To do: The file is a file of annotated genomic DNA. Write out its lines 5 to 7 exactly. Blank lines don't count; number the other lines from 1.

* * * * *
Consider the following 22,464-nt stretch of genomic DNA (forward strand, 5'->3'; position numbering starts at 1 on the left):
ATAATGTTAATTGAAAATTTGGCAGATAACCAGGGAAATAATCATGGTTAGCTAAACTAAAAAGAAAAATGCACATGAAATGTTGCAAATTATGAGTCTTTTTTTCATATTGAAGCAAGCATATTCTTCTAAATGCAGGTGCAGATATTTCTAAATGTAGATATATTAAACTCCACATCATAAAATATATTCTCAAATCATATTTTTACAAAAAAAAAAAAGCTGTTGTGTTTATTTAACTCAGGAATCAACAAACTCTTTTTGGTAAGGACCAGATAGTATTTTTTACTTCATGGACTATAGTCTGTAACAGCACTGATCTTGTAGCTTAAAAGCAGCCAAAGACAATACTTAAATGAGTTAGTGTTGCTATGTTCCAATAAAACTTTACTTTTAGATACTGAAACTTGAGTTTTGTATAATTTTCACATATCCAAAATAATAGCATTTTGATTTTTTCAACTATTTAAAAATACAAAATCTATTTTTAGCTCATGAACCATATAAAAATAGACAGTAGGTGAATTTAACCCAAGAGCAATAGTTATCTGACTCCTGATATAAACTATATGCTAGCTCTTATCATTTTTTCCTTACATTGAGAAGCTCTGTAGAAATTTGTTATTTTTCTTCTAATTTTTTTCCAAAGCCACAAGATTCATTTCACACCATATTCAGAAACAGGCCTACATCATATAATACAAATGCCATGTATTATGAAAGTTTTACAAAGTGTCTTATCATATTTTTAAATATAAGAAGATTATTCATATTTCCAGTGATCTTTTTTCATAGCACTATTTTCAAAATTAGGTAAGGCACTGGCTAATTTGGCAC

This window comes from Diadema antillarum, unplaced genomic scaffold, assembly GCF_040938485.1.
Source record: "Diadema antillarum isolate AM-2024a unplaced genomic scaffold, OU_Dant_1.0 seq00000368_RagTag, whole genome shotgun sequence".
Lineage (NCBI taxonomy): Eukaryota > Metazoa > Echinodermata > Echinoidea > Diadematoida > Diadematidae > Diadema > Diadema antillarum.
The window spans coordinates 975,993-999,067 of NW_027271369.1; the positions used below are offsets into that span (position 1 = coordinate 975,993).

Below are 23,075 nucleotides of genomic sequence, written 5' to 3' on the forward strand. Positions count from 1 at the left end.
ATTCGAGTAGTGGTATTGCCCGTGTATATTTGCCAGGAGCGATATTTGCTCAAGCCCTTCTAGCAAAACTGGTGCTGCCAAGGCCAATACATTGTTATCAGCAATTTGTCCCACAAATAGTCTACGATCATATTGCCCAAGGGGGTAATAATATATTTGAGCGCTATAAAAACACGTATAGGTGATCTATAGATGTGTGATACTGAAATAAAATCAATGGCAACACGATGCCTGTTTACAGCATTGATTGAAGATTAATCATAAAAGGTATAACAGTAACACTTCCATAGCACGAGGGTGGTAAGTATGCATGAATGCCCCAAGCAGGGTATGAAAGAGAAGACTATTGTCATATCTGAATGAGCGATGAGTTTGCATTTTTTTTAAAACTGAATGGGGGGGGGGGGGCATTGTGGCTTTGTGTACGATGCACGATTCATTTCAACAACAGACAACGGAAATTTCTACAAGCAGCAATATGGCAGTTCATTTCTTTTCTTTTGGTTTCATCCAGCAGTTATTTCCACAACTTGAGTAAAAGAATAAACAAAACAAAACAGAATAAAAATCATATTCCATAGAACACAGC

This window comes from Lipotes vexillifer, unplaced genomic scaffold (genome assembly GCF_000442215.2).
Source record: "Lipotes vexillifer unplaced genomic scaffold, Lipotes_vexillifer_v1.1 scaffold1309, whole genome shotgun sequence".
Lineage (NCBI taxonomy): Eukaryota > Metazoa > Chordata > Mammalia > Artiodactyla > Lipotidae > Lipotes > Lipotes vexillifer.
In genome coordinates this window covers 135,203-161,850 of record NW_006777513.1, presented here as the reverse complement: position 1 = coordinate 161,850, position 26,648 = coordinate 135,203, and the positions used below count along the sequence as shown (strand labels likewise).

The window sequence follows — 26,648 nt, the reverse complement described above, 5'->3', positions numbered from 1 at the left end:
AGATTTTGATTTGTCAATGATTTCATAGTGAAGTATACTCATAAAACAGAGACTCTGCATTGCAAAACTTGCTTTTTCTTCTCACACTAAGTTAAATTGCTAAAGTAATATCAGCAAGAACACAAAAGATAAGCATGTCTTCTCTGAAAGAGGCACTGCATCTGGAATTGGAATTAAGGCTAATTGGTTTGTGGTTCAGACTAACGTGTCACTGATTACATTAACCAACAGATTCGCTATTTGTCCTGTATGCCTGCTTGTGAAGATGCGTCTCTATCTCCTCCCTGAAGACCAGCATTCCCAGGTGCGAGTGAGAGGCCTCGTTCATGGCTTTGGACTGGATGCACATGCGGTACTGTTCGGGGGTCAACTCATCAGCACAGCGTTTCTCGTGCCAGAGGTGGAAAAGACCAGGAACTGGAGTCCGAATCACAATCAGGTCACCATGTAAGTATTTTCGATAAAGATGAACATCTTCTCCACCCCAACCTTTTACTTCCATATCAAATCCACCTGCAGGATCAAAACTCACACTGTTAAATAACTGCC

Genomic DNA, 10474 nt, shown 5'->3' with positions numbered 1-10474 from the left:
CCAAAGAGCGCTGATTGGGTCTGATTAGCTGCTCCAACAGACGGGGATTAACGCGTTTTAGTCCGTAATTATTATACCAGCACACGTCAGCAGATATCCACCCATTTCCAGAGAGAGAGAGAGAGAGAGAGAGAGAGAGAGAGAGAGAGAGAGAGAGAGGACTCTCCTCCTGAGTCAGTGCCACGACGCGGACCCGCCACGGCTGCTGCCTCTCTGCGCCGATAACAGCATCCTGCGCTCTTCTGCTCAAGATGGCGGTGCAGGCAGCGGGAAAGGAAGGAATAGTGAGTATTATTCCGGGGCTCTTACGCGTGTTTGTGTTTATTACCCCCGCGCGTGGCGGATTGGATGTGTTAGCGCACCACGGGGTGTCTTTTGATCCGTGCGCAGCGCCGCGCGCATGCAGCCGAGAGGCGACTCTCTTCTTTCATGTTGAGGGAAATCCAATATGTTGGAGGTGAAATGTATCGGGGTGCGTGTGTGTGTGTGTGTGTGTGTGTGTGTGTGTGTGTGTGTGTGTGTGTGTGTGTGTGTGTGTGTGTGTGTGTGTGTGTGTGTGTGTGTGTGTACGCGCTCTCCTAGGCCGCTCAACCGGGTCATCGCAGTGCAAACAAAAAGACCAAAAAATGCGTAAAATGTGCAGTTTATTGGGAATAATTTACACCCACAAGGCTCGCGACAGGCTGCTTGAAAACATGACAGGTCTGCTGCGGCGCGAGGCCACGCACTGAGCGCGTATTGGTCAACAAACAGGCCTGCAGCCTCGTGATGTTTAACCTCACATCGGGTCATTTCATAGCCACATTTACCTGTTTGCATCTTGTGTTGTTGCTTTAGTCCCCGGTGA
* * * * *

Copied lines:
Lineage (NCBI taxonomy): Eukaryota > Metazoa > Echinodermata > Echinoidea > Diadematoida > Diadematidae > Diadema > Diadema antillarum.
The window spans coordinates 975,993-999,067 of NW_027271369.1; the positions used below are offsets into that span (position 1 = coordinate 975,993).

Below are 23,075 nucleotides of genomic sequence, written 5' to 3' on the forward strand. Positions count from 1 at the left end.